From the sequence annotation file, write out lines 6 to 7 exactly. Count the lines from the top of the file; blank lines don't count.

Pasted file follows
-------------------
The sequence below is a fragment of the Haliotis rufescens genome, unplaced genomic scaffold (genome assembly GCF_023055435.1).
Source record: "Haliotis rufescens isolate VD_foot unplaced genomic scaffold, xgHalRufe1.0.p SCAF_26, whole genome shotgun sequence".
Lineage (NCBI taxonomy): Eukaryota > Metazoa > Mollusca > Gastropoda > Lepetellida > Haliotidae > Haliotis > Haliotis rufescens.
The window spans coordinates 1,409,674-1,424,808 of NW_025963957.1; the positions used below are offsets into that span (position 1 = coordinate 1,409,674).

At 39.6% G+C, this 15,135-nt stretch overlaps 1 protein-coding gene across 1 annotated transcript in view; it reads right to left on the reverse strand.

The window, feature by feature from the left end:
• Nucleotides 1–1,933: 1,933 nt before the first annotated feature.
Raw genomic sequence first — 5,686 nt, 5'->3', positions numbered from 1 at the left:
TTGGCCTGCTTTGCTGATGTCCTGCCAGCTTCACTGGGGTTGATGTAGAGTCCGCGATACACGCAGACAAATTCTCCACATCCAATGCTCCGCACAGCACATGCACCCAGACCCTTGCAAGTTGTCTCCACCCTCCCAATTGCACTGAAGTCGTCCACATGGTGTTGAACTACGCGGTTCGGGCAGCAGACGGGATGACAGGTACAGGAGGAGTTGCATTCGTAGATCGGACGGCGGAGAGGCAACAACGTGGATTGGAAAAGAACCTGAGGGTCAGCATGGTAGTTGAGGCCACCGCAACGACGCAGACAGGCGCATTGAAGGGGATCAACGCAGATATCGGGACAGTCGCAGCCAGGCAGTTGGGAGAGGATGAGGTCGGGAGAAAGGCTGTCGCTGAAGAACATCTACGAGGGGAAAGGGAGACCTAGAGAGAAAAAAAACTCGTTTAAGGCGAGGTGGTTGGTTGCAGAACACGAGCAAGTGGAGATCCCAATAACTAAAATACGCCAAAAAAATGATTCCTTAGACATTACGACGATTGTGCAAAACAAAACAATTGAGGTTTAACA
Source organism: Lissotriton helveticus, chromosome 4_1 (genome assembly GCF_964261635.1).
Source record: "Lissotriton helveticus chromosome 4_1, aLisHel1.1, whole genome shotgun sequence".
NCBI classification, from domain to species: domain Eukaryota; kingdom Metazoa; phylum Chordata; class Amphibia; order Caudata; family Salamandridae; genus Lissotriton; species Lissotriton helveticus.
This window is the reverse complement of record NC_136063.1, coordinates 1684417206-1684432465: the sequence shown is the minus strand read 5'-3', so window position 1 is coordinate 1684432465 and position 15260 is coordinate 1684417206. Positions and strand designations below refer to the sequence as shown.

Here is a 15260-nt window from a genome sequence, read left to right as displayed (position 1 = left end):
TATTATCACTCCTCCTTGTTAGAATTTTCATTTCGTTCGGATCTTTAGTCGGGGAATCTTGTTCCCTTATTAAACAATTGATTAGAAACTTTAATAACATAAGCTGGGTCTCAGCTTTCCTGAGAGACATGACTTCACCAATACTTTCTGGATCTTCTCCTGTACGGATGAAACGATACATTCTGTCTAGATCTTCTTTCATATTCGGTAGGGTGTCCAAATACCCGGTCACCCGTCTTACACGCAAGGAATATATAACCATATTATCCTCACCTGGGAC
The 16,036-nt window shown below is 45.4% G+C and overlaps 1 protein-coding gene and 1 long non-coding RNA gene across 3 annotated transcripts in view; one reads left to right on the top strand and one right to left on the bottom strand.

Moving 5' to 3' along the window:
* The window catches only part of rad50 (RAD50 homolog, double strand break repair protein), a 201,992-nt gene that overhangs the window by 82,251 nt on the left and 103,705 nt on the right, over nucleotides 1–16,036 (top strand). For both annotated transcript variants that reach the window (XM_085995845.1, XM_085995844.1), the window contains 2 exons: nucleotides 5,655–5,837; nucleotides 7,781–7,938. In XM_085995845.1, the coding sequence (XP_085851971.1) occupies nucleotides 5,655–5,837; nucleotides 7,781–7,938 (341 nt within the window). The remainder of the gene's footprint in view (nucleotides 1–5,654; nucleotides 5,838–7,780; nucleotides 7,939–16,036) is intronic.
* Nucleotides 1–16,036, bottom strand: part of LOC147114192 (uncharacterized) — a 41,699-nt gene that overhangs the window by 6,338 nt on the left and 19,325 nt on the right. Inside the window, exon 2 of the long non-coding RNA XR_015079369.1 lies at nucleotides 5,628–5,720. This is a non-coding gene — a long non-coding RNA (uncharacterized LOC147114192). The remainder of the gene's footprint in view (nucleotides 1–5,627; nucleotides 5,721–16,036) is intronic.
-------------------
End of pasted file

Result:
The window, feature by feature from the left end:
• Nucleotides 1–1,933: 1,933 nt before the first annotated feature.